location photography gear: portable strobe case
Another week, another installment of the location photography gear saga. This week we’ll look inside our kit of portable strobe units. This kit of 2 strobes and accessories doesn’t get used a ton but it’s invaluable when we need it. It’s rare that we use these as main lights since we rely more on studio strobes (primarily the Travelite 125 Travel-Pak Kit if we have no AC power). We generally use smaller strobes more as “out of the way” lights, tucked inside machines or inside an area where a studio strobe simply won’t go.
click image to enlarge
That said, I envy photographers who can operate a business with a handful of small speedlights (SB-800, etc.). That’s a whole ‘nother approach and the world has gotten quite sophisticated in the past few years with portable Strobist-type flash setups. I’m sure many of you have more advanced small strobe setups than this. While this setup is a bit dated (no stack of SB-800s and Pocket Wizards) it’s more than adequate for our infrequent use and it’s pretty darn “budget” while providing power and flexibility. I like it.
The heart of the matter is the Sunpak 120J TTL flash unit. It’s a shoe-mount strobe that is no longer manufactured but has wonderful features. The shoe is interchangeable for various camera models but we use a plain ol’ single contact no-frills hot shoe and strictly manual power settings. It has a replaceable, exposed flash tube (just like a studio unit) that can be used as a bare bulb head or with the included adjustable dish reflector or softbox adapter. You’ll note we also have a spare flash tube on hand (always carry a backup). A Quantum Battery 1+ provides power to the unit.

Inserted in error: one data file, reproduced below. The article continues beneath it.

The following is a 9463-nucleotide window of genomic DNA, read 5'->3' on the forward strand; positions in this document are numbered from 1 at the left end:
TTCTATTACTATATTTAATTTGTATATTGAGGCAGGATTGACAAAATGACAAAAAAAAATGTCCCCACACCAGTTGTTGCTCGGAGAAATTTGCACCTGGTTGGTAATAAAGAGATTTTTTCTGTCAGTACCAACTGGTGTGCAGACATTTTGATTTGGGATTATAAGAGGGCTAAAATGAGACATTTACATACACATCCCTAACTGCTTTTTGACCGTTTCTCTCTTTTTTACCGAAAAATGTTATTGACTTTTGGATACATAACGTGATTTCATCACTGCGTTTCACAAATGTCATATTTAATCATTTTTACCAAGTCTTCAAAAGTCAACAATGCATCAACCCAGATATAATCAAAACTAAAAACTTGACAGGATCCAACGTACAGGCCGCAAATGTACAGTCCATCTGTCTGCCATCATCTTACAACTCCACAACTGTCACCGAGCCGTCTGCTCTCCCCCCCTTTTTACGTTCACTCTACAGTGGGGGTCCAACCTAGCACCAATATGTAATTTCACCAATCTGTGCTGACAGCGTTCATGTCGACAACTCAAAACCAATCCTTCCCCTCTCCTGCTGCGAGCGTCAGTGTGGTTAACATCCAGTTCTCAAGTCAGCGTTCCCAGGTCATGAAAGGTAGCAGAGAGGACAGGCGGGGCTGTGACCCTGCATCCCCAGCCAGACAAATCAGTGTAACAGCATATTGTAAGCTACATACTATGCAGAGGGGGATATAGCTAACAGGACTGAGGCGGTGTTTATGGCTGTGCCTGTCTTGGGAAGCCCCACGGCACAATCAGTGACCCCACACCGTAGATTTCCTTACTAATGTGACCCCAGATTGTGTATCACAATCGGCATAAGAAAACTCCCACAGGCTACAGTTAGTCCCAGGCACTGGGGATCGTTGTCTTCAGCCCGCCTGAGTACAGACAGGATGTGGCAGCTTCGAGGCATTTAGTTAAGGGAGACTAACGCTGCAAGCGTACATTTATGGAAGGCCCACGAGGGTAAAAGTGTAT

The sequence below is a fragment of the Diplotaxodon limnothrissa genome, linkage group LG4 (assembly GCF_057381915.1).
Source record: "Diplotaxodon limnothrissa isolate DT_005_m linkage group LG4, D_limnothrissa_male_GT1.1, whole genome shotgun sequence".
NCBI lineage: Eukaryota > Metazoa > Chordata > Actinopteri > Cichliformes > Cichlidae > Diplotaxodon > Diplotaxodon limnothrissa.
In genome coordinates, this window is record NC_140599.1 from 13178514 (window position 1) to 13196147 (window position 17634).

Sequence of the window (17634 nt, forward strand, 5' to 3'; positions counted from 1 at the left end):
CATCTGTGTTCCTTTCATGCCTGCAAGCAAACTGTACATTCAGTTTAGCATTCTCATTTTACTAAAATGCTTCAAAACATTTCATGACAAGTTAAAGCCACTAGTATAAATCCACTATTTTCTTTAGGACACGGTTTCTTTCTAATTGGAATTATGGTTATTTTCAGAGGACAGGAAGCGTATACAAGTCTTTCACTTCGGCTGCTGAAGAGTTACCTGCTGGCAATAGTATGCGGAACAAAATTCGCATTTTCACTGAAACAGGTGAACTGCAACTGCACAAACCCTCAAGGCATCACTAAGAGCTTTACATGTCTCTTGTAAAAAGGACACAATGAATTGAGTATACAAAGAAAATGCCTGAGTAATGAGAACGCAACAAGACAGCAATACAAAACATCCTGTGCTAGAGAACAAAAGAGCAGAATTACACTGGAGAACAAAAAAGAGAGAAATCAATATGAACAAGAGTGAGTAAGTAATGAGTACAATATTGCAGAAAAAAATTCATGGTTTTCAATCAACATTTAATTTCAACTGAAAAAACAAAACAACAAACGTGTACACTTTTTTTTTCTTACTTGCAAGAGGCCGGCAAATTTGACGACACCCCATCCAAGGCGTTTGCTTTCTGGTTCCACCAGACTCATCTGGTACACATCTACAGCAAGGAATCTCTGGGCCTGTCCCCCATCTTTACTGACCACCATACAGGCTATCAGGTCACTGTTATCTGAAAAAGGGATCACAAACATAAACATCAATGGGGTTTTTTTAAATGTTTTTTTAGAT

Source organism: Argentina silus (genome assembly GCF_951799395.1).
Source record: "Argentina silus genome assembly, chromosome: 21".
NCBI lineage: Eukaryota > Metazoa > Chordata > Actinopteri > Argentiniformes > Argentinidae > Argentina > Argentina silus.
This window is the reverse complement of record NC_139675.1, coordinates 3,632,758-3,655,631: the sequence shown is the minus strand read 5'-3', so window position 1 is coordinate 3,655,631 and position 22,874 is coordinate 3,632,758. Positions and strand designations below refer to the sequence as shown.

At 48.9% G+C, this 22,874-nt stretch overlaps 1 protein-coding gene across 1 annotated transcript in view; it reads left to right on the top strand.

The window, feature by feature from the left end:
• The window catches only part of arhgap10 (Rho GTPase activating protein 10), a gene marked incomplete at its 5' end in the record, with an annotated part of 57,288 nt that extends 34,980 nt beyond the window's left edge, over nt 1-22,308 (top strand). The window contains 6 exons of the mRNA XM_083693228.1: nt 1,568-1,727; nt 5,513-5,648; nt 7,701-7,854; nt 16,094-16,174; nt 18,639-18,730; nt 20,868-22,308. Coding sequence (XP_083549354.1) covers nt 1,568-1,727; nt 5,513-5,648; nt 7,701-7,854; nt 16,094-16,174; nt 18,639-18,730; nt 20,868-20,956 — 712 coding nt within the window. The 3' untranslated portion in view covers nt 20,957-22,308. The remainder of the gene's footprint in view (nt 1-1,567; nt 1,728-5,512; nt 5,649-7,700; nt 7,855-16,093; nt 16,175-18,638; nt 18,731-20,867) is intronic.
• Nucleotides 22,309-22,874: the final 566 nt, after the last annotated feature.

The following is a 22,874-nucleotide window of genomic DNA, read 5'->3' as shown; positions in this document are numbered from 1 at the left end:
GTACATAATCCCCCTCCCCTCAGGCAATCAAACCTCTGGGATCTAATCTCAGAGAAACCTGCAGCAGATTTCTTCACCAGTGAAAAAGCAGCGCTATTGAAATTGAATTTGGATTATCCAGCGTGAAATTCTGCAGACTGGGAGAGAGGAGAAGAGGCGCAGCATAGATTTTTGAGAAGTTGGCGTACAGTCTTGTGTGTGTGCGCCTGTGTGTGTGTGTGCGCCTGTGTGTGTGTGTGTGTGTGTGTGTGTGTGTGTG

Spotted for just $16.99 at Calumet
Next up is the Sunpak auto 555 Thyristor “potato masher” flash. This wasn’t a particularly spectacular flash even in it’s day, outshadowed by the more expensive, better built Metz handle-mount flash units. It gets the job done, though, and we carry a diffuser, light stand mount and battery cluster backup for it. The main juice for the strobe is provided by a Quantum Battery 2 unit.
Our main concerns with any flash unit are repeatable power settings that are easy to use, fast recycling and long battery life. At the risk of showing my age, I’m perfectly content with having one simple mechanical slider to set power output in lieu of multiple choices via LCD. It really is whatever you’re most comfortable with (and can afford).
Toss in a handful of sync cords for each unit (they have different connectors – more backup) and a bunch of optical slaves (4 peanut, 2 standard and one shoe mount with a pc connection) and that rounds it out.
Ooops, I forgot to include an Umbrella Adapter with Hot Shoe for adapting the 120J to a lightstand. A couple are always floating around here but I left them out of the group pic (photo added at left)!
One other thing you may be expecting to see are wireless remote triggers (we use the Quantum Radio Slave 4i system). Observant readers will remember seeing them listed in last week’s installment on the camera bag, since that’s where they get carried.
Next week: we’ll pull the contents out of another bag and take a look.